- Should recording police in action be illegal?
- Splitting siblings under DCFS being reviewed
- Lt. Gov. Simon has hearings in Freeport, Rockford
- Six charged in Wrigley Field and restaurant "skimming"
Illinois House reconsidering ban on recording police
After recordings drew attention to rough police tactics at last year's Occupy protests, there's been an attempt to relax Illinois' ban on audio recording of police.
Police groups say the measure would put officers at risk and make it harder to investigate crimes.
Because of those objections, the effort to ease restrictions came up 15 votes short in the House.
Now Rep. Elaine Nekritz (D-Northbrook) says she's ready to try again.
"We're picking up votes and we think we have some momentum,” she said, “and so we're going to try to bring it back and run it again."
Nekritz says her new proposal adds protections for police: It would be a crime to alter a recording and use it to charge an officer with misconduct.
Nekritz says she doesn't expect police groups to change their position, but she says her colleagues will know she tried to address their concerns.
There's a push to get the law changed before the NATO summit in Chicago in May. That event is expected to draw thousands of protesters.
Bill would keep siblings under state care together
A plan before Illinois lawmakers would require siblings who are in state care to be kept together.
Supporters say siblings too often lose contact after foster care or adoption placements.
James McIntyre knows firsthand how difficult it can be for siblings who are put in care of the state's Department of Children and Family Services to stay in touch.
He claims his adoptive parents were abusive toward him, and left the state with two of his sisters in order to escape prosecution. He and other advocates for children in the care of DCFS say whenever possible, siblings should not be split up.
McIntyre says he lost contact with his sisters but was able to get back in touch through social media after he came across their records and read them when he wasn't supposed to.
"I found them on Facebook,” he said. “If it was not for Facebook, I would not have any contact with them still. I now have contact with three of my four sisters."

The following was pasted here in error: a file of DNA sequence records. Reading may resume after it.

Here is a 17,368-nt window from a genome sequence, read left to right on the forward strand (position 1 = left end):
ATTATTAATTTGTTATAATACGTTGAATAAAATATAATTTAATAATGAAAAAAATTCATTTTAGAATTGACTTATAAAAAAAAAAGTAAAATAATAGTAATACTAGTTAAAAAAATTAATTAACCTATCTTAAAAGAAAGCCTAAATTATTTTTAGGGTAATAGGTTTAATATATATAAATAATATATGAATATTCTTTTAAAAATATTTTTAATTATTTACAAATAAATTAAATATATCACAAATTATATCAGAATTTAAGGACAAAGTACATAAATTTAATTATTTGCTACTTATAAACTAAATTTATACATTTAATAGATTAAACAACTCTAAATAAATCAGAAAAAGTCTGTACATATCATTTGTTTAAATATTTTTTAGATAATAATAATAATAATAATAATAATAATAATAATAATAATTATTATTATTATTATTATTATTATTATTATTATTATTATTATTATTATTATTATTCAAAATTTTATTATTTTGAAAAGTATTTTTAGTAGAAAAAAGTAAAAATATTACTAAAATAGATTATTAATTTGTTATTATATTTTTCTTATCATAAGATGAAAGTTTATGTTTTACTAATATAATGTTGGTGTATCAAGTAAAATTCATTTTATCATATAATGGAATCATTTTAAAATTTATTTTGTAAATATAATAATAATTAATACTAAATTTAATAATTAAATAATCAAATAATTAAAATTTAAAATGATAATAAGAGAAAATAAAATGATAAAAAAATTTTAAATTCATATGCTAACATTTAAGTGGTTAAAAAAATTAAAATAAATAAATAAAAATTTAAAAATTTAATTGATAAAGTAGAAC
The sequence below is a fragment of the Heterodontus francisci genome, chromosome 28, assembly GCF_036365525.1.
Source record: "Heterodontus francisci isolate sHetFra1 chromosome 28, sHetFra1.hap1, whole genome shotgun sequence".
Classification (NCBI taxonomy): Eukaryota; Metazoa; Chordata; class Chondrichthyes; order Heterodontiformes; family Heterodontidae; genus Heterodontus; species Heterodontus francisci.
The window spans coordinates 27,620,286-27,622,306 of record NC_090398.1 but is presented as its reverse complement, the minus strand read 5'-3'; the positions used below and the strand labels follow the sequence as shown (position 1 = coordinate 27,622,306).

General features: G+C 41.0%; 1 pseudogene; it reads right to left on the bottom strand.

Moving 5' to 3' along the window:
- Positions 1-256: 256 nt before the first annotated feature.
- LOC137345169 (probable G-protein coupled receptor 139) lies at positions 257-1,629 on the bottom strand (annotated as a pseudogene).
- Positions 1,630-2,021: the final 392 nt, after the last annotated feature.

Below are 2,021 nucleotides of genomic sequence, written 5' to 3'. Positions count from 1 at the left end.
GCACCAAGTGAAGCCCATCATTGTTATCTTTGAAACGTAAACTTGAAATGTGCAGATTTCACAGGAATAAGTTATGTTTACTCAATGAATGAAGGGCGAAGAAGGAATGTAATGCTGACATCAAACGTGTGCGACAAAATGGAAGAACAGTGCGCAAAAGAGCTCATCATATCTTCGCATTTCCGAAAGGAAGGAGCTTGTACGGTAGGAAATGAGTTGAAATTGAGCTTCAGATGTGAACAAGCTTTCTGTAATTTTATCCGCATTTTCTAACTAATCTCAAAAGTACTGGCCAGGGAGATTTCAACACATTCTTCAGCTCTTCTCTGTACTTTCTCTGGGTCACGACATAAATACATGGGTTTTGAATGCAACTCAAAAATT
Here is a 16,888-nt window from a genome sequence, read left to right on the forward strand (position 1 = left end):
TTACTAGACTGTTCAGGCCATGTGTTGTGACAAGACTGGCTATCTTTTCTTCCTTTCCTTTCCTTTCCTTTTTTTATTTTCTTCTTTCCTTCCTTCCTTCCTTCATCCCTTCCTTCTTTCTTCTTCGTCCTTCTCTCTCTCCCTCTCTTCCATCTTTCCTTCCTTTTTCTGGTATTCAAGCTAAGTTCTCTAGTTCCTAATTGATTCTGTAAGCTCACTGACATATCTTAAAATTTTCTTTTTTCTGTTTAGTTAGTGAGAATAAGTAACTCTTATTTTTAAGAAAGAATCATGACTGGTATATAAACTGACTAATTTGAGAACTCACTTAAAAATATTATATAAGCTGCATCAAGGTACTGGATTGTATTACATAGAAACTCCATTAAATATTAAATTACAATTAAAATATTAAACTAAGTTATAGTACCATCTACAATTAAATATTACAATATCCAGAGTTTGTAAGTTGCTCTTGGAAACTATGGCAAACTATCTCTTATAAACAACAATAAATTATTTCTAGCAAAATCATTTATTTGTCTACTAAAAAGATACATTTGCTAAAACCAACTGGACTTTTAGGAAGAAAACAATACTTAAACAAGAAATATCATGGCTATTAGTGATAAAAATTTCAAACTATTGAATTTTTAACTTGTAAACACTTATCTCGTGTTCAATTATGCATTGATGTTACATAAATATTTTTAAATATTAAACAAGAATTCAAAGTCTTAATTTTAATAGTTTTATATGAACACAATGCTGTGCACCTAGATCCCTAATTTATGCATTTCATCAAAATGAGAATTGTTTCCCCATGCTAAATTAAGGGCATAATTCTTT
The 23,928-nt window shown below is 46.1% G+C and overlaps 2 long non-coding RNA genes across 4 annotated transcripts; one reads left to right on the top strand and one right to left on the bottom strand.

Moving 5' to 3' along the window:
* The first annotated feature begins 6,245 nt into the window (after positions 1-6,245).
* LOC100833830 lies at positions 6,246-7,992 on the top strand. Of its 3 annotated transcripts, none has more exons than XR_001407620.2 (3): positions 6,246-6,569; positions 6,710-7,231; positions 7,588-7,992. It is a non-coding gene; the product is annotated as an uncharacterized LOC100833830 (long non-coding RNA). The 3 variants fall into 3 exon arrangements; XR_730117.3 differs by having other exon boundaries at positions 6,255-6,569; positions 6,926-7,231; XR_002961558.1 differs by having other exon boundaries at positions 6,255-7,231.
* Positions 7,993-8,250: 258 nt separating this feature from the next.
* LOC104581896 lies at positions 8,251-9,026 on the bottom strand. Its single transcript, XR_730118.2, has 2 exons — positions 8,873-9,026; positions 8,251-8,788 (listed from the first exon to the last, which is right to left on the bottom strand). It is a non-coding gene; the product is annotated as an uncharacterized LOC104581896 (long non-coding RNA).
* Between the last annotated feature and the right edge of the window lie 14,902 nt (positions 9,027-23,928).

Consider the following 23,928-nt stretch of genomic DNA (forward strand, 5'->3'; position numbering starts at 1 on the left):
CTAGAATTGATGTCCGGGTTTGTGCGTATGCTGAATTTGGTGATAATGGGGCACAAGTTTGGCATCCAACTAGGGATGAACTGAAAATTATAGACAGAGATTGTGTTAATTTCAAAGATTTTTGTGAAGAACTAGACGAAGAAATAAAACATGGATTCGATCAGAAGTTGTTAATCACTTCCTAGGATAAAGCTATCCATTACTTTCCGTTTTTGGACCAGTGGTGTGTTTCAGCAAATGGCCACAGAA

April Curtis, 32, is putting her 19-year-old sister through college. She spoke to a Senate panel about the obstacles she conquered in order to get in touch with her siblings.
“For many years I had to wonder whether or not my sister was safe, whether or not my little brother was safe,” Curtis said, “and didn't know what it was like to spend a Christmas with them, a birthday with them, and just to know their well-being.”
The measure that would prevent separation is before the Senate for a vote. The House already approved it.
It still would allow brothers and sisters to be split-up in foster care if DCFS could prove that it served the children's interest.
Simon to hear from citizens in Freeport, Rockford
Lt. Governor Sheila Simon will take part in a Rural Listening Post from this afternoon in Freeport to talk with rural leaders, citizens and employers on how to improve the quality of life in rural communities.
Simon will also bring the Classrooms First Commission to Rockford later that day to hold the final public hearing on the commission’s draft recommendations.
The listening post is hosted by the Governor’s Rural Affairs Council, which Simon chairs, and the Illinois Institute for Rural Affairs (IIRA) at Western Illinois University. Attendees will answer a series of questions before being divided into small discussion groups.This event is from 1 to 3 p.m. at FHN Burchard Hills Family Healthcare Center, 1010 Fairway Drive, Freeport.
The Classrooms First Commission is proposing ways to help Illinois school districts consolidate and save up to $1 billion in operating costs by sharing services. Five-minute speaking slots will be on a first-come, first-served basis.
The hearing is from 4:30 to 6:30 p.m., in the Rock Valley College Woodward Technology Center, Room 117-121, 3301 N. Mulford Road, Rockford
Input submitted online and at public hearings will help guide the Commission final report, due in July.
Six charged in Chicago “skimming” scheme
A Chicago man and five confederates have been charged with “skimming” personal banking information to make purchases of more than $200,000 from victims’ banking and credit card accounts.
Illinois Atty. Gen. Lisa Madigan said Joseph Woods provided credit card readers to people who worked at Wrigley Field, Magnificent Mile’s RL Restaurant, and even Taco Bell and McDonald’s restaurants. The employees allegedly swiped credit and debit cards through the readers, enabling Woods to reproduce counterfeit credit cards to rack up charges.
The complaint alleges that the defendants spent more than $200,000 from victims’ banking and credit card accounts.
Madigan alleged Joseph Woods, 32, of Chicago, organized the scheme by paying employees to skim credit card information of paying customers using a small credit card reader provided to them by Woods. The employees allegedly swiped customers’ cards through the readers, enabling Woods to reproduce counterfeit credit cards to rack up thousands of dollars in charges.
Financial institutions compromised in the scheme include Chase, U.S. Bank, Citibank, Harris Bank, American Express, Bank of America and Fifth Third Bank. The banks assisted in the investigations and are notifying potential victims.